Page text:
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UTV Ireland set to lose €8m this year as slow audience build blamed on channel position

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News anchor Alison Comyn, who was among the line-up of UTV Ireland hosts when it launched on January 1

News anchor Alison Comyn, who was among the line-up of UTV Ireland hosts when it launched on January 1

News anchor Alison Comyn, who was among the line-up of UTV Ireland hosts when it launched on January 1

UTV has insisted thats its new channel in Ireland remains on track to be the most watched TV station here after RTE 1 as it confirmed the venture will lose £6m (€8.3m) this year - double the amount it previously forecast.

Releasing full-year financial results, UTV said that the channel - UTV Ireland - hadn't secured as many viewers as expected since its January launch. It blamed that on a delay in optimising the channel's positioning in electronic programming guides (EPG) used by viewers to station surf.

UTV said the channel's performance had also been negatively impacted by delays in ad agency negotiations.

"We had very little time before the launch date for engagement with our prospective audience about EPG positions and, where necessary, retuning of [digital terrestrial television] DTT boxes," said chairman Richard Huntingford.

"In turn, this delayed meaningful negotiations with advertising agencies. As a consequence, our initial audience levels and advertising revenues have been lower than planned."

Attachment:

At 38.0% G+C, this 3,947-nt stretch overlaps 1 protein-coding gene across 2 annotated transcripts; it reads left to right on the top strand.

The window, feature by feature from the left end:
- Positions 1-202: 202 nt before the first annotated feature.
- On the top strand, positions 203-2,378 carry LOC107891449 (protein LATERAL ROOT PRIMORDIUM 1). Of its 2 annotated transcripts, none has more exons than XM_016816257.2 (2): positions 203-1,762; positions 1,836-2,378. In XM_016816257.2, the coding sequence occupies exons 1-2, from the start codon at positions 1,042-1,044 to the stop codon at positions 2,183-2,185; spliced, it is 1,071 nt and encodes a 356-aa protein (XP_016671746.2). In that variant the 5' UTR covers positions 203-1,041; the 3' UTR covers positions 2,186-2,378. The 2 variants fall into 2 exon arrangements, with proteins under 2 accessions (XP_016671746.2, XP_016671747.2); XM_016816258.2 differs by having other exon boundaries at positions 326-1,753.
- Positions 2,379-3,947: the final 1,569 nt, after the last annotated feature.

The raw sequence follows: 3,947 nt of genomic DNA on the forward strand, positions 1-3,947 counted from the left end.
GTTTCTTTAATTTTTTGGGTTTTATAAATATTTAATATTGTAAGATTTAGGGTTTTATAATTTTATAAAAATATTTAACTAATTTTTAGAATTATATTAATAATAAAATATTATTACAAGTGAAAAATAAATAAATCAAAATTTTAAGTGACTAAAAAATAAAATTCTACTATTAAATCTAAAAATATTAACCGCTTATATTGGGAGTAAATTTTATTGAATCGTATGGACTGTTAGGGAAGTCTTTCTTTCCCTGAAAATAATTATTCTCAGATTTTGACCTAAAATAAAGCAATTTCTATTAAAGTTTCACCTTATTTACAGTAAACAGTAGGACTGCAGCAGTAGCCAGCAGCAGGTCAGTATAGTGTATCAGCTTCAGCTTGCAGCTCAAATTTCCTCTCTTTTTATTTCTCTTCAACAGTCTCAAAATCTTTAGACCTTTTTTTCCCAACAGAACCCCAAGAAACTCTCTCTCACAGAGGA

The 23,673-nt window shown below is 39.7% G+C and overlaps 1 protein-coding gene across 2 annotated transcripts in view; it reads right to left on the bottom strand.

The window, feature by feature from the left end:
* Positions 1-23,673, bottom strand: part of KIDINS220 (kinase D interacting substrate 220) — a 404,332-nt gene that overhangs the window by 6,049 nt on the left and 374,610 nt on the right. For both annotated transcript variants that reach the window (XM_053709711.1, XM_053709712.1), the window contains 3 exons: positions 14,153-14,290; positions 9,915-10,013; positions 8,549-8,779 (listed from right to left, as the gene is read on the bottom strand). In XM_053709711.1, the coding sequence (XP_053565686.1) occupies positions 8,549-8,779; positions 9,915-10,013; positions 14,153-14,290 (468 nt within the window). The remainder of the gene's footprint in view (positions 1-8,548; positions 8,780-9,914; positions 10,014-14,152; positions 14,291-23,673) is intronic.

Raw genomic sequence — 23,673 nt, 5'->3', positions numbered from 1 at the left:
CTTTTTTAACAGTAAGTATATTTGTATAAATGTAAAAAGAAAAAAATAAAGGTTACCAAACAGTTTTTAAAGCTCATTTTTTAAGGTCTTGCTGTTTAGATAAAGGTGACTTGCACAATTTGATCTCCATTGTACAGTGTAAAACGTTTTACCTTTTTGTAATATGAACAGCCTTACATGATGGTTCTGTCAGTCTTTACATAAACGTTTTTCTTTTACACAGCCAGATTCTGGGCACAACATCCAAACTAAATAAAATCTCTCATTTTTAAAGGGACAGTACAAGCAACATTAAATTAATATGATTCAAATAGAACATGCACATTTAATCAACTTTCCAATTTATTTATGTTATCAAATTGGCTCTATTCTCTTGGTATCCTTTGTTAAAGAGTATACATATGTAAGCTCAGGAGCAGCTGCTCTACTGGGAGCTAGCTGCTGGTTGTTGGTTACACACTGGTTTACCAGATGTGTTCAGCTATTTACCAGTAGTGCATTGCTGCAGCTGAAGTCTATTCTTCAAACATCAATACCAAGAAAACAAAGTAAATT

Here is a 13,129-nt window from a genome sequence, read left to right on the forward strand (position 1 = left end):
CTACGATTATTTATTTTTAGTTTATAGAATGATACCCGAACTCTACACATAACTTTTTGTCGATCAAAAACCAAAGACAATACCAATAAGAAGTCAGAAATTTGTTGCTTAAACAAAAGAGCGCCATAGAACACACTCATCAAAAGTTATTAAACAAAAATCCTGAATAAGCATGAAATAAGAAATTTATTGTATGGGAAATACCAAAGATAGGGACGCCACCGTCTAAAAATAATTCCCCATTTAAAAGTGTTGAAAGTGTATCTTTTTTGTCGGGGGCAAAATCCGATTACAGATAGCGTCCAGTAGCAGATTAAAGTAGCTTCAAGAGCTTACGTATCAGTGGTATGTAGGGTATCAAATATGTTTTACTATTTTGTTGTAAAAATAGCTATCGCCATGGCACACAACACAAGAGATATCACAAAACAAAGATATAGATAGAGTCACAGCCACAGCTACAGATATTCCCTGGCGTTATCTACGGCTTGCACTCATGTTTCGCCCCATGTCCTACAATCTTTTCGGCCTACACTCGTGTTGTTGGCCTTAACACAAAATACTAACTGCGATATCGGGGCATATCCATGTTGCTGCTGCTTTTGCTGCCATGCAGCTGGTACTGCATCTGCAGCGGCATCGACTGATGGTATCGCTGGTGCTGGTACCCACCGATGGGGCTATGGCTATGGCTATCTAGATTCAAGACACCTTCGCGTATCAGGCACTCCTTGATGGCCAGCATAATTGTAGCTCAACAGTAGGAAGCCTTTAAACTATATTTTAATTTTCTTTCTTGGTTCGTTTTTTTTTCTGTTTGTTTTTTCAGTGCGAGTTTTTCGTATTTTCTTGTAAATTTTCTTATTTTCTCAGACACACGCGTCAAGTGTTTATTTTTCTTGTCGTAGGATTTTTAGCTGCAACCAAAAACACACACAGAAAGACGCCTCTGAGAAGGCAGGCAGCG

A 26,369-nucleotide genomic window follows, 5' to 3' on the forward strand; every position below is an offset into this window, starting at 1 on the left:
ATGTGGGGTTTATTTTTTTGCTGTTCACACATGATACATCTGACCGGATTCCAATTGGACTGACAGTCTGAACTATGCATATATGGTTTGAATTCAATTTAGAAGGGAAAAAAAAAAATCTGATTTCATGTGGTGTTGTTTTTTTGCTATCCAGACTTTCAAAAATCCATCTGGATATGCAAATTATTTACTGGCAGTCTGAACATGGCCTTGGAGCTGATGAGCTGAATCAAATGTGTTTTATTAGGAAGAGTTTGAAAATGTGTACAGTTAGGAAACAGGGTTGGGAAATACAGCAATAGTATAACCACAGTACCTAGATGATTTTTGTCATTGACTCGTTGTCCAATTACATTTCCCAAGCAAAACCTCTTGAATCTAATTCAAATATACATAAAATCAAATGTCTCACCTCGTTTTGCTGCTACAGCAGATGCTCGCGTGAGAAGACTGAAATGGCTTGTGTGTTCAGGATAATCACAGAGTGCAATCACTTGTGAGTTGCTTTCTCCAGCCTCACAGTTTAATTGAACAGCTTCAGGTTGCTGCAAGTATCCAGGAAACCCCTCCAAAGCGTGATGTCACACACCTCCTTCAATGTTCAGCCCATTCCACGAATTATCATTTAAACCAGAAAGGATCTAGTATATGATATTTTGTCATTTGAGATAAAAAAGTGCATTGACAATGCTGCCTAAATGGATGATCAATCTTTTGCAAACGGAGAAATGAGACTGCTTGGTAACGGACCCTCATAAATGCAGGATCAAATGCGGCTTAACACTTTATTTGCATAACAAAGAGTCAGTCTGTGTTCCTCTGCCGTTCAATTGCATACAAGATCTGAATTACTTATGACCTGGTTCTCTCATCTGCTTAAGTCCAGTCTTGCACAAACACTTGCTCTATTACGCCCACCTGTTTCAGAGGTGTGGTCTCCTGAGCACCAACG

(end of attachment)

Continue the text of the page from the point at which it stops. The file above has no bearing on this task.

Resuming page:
However, he said that audience share has been climbing.

The station launched to huge fanfare on January 1, with UTV having drafted in veteran broadcaster Pat Kenny to help front the line-up. He's also been joined by other hosts such as Alison Comyn. She anchors the station's weekly news show.

UTV group chief executive John McCann said he remains confident that the new station will "emulate its older siblings and, over time, build a stronger audience base".

UTV is aiming to make the station the most-watched channel in Ireland after RTE 1 by January 2017.

The company also owns a number of radio stations in Ireland and the UK. In Ireland, its portfolio includes FM104, Q102, LMFM, and 96FM in Cork.

Its radio stations in Ireland delivered flat revenue during 2014, which was down 10pc on currency translations due to the surge in the strength of sterling over the past number of months.

Mr Huntingford said UTV's Irish radio stations had continued to deliver "impressive audience performances" in 2014.

"This strong audience delivery mitigated the worst effects of the extremely deep advertising recession which Ireland experienced over the past few years," he said.

"The recovery in the Irish radio advertising market now seems to be under way although growth is, as yet, reasonably modest," he added.

UTV also owns radio stations in the UK such as Talksport, which delivered a strong performance during the year.

On a group basis, revenue at UTV rose 8.2pc to £116m (€160.3m) last year, while pre-tax profits nudged slightly higher to £17.2m (€23.8m) from £17m a year earlier.

Analysts said the results were in line with expectations.

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